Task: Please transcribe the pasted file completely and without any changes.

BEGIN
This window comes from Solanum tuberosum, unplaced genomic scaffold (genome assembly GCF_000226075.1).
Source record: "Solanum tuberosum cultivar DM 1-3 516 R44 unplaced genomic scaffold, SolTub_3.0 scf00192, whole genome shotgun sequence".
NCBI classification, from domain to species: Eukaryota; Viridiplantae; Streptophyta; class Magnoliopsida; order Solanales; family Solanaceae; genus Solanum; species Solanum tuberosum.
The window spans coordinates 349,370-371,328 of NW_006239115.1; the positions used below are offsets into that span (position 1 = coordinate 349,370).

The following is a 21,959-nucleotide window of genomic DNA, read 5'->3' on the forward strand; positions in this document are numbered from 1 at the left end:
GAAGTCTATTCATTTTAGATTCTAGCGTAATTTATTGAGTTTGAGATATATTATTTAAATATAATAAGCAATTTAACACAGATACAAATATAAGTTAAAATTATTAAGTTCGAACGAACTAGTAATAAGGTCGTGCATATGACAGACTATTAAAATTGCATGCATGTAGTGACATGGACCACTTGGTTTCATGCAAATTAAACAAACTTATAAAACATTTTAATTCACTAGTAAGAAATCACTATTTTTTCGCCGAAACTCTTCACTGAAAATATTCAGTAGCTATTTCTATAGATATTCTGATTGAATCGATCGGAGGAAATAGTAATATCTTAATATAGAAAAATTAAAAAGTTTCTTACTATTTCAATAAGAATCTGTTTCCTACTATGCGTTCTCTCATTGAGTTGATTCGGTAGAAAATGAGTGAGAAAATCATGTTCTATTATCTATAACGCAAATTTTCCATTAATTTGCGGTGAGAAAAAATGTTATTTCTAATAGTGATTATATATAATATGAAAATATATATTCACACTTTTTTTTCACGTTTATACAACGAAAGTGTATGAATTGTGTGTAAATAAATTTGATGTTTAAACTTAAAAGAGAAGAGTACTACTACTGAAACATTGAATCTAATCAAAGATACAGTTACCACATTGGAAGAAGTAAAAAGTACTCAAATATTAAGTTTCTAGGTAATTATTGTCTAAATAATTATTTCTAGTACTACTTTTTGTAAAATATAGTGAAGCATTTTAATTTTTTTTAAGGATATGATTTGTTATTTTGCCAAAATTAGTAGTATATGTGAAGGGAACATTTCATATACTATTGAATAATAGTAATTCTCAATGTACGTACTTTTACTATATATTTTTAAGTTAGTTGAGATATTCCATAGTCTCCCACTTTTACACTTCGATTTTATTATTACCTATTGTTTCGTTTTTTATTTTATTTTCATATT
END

This window comes from Solanum tuberosum, unplaced genomic scaffold (genome assembly GCF_000226075.1).
Source record: "Solanum tuberosum cultivar DM 1-3 516 R44 unplaced genomic scaffold, SolTub_3.0 scf00192, whole genome shotgun sequence".
NCBI classification, from domain to species: Eukaryota; Viridiplantae; Streptophyta; class Magnoliopsida; order Solanales; family Solanaceae; genus Solanum; species Solanum tuberosum.
The window spans coordinates 349,370-371,328 of NW_006239115.1; the positions used below are offsets into that span (position 1 = coordinate 349,370).

The following is a 21,959-nucleotide window of genomic DNA, read 5'->3' on the forward strand; positions in this document are numbered from 1 at the left end:
GAAGTCTATTCATTTTAGATTCTAGCGTAATTTATTGAGTTTGAGATATATTATTTAAATATAATAAGCAATTTAACACAGATACAAATATAAGTTAAAATTATTAAGTTCGAACGAACTAGTAATAAGGTCGTGCATATGACAGACTATTAAAATTGCATGCATGTAGTGACATGGACCACTTGGTTTCATGCAAATTAAACAAACTTATAAAACATTTTAATTCACTAGTAAGAAATCACTATTTTTTCGCCGAAACTCTTCACTGAAAATATTCAGTAGCTATTTCTATAGATATTCTGATTGAATCGATCGGAGGAAATAGTAATATCTTAATATAGAAAAATTAAAAAGTTTCTTACTATTTCAATAAGAATCTGTTTCCTACTATGCGTTCTCTCATTGAGTTGATTCGGTAGAAAATGAGTGAGAAAATCATGTTCTATTATCTATAACGCAAATTTTCCATTAATTTGCGGTGAGAAAAAATGTTATTTCTAATAGTGATTATATATAATATGAAAATATATATTCACACTTTTTTTTCACGTTTATACAACGAAAGTGTATGAATTGTGTGTAAATAAATTTGATGTTTAAACTTAAAAGAGAAGAGTACTACTACTGAAACATTGAATCTAATCAAAGATACAGTTACCACATTGGAAGAAGTAAAAAGTACTCAAATATTAAGTTTCTAGGTAATTATTGTCTAAATAATTATTTCTAGTACTACTTTTTGTAAAATATAGTGAAGCATTTTAATTTTTTTTAAGGATATGATTTGTTATTTTGCCAAAATTAGTAGTATATGTGAAGGGAACATTTCATATACTATTGAATAATAGTAATTCTCAATGTACGTACTTTTACTATATATTTTTAAGTTAGTTGAGATATTCCATAGTCTCCCACTTTTACACTTCGATTTTATTATTACCTATTGTTTCGTTTTTTATTTTATTTTCATATT